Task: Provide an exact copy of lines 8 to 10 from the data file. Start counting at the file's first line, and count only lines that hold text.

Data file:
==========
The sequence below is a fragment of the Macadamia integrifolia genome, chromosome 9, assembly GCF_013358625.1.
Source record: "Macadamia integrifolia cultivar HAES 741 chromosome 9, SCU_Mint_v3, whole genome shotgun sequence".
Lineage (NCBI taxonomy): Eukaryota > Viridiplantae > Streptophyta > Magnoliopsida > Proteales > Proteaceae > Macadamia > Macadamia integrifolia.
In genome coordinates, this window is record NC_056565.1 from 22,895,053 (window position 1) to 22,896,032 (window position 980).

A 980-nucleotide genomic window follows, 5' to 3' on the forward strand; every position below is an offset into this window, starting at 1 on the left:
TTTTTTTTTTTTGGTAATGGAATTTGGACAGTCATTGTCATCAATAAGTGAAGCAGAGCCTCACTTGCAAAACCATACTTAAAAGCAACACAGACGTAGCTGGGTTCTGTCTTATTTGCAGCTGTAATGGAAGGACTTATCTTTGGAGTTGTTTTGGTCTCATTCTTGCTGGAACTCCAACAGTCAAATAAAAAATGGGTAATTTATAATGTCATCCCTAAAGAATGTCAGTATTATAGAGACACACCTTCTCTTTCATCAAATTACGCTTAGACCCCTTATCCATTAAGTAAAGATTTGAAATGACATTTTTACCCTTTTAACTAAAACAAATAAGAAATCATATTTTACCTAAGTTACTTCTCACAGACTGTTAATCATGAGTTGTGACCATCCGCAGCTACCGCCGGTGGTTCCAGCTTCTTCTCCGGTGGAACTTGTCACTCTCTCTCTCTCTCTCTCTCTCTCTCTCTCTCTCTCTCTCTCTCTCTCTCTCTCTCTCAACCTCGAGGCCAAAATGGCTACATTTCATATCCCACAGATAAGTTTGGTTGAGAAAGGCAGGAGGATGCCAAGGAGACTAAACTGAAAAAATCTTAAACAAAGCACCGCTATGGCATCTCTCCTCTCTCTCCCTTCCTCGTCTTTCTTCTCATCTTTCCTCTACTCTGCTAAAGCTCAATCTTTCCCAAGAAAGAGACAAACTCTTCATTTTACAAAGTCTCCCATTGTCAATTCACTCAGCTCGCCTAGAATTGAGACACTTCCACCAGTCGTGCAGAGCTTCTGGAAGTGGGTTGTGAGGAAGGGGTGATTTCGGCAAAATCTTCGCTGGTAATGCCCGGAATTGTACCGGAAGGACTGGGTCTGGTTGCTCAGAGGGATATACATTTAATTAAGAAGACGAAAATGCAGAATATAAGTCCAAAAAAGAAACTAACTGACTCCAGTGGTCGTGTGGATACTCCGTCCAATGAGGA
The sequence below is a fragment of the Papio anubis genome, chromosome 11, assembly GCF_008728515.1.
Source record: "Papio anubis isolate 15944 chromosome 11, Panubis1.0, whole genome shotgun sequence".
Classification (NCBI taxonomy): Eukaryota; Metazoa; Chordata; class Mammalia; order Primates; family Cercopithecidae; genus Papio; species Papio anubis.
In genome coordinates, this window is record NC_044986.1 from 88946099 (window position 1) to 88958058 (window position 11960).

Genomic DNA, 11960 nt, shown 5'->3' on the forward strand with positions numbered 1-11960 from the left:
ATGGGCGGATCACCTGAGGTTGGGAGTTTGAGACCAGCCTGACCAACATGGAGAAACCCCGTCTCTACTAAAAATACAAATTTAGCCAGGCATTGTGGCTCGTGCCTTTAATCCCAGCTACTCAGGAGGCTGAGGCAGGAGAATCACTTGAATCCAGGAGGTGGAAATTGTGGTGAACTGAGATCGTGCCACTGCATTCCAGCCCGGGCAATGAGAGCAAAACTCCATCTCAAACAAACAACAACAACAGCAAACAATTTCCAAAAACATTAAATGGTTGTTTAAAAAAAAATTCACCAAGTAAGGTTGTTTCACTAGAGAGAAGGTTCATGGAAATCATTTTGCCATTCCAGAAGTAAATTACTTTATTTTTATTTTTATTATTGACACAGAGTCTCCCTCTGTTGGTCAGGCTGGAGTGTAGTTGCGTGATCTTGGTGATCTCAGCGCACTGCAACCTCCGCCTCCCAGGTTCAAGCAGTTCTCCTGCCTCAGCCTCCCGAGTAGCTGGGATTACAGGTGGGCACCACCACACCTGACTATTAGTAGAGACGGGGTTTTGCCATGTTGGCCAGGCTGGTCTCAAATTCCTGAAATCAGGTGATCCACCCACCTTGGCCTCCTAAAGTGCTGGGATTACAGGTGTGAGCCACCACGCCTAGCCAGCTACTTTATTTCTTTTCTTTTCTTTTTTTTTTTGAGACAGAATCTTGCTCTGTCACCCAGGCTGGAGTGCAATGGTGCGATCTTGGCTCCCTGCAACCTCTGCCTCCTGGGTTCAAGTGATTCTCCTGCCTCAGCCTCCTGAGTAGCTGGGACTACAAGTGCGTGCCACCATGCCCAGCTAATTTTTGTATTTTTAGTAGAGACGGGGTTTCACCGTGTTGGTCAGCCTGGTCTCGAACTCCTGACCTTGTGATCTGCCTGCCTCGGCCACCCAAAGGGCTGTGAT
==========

Source record: "Papio anubis isolate 15944 chromosome 11, Panubis1.0, whole genome shotgun sequence".
Classification (NCBI taxonomy): Eukaryota; Metazoa; Chordata; class Mammalia; order Primates; family Cercopithecidae; genus Papio; species Papio anubis.
In genome coordinates, this window is record NC_044986.1 from 88946099 (window position 1) to 88958058 (window position 11960).